In conclusion, we found limited evidence suggesting that birth in a non-surgical centre may contribute to prolonged length of stay and increase mortality. However, the quality of evidence was insufficient to make concrete conclusions and further research is needed.

Data availability statement

No data are available.

Ethics statements

Patient consent for publication

Ethics approval

As this was a review of available literature, no ethics approval was necessary.


Supplementary materials

  • Supplementary Data

    This web only file has been produced by the BMJ Publishing Group from an electronic file supplied by the author(s) and has not been edited for content.


  • Twitter @behrouzn, @DrCGale, @cwsbattersby

  • Contributors BNM, DH, CG and CB conceived and designed the study. BNM designed and carried out the search strategy. BNM, GS and LC reviewed search results, screened title/abstracts and full texts and extracted data from included studies. BNM and GS interpreted the results. BNM wrote the first draft and all authors contributed to the final manuscript. All authors have approved the final manuscript as submitted. BNM acts as guarantor for this publication.

  • Funding This research is support by the National Institute for Health Research grant ACF-2020-21-011 awarded to BNM. CG was supported by the United Kingdom Medical Research Council through a Transitional Support Fellowship (MR/V036866/1). CB is supported through a UK NIHR Advanced Fellowship personal award (NIHR300617). Imperial College London Open Access Fund supported the publication and dissemination of this work.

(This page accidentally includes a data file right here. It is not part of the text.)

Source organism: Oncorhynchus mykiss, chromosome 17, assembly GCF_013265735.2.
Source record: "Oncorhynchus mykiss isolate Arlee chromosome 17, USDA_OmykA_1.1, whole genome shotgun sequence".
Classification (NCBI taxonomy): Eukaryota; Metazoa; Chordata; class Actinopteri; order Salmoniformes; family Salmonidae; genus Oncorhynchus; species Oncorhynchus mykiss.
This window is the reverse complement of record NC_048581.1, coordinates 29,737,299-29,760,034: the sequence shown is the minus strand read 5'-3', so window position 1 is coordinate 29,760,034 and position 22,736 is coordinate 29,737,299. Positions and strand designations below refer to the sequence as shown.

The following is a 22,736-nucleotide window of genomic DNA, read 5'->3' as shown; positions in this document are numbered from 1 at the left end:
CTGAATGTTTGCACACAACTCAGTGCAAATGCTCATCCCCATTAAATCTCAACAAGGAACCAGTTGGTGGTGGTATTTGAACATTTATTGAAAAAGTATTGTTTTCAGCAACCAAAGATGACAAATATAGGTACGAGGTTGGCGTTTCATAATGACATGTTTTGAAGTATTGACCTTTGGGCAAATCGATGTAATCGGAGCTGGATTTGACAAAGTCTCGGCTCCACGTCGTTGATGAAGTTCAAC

• Competing interests No competing interests.

  • Patient and public involvement Patients and/or the public were not involved in the design, or conduct, or reporting, or dissemination plans of this research.

  • Provenance and peer review Not commissioned; externally peer reviewed.

  • Supplemental material This content has been supplied by the author(s). It has not been vetted by BMJ Publishing Group Limited (BMJ) and may not have been peer-reviewed. Any opinions or recommendations discussed are solely those of the author(s) and are not endorsed by BMJ. BMJ disclaims all liability and responsibility arising from any reliance placed on the content. Where the content includes any translated material, BMJ does not warrant the accuracy and reliability of the translations (including but not limited to local regulations, clinical guidelines, terminology, drug names and drug dosages), and is not responsible for any error and/or omissions arising from translation and adaptation or otherwise.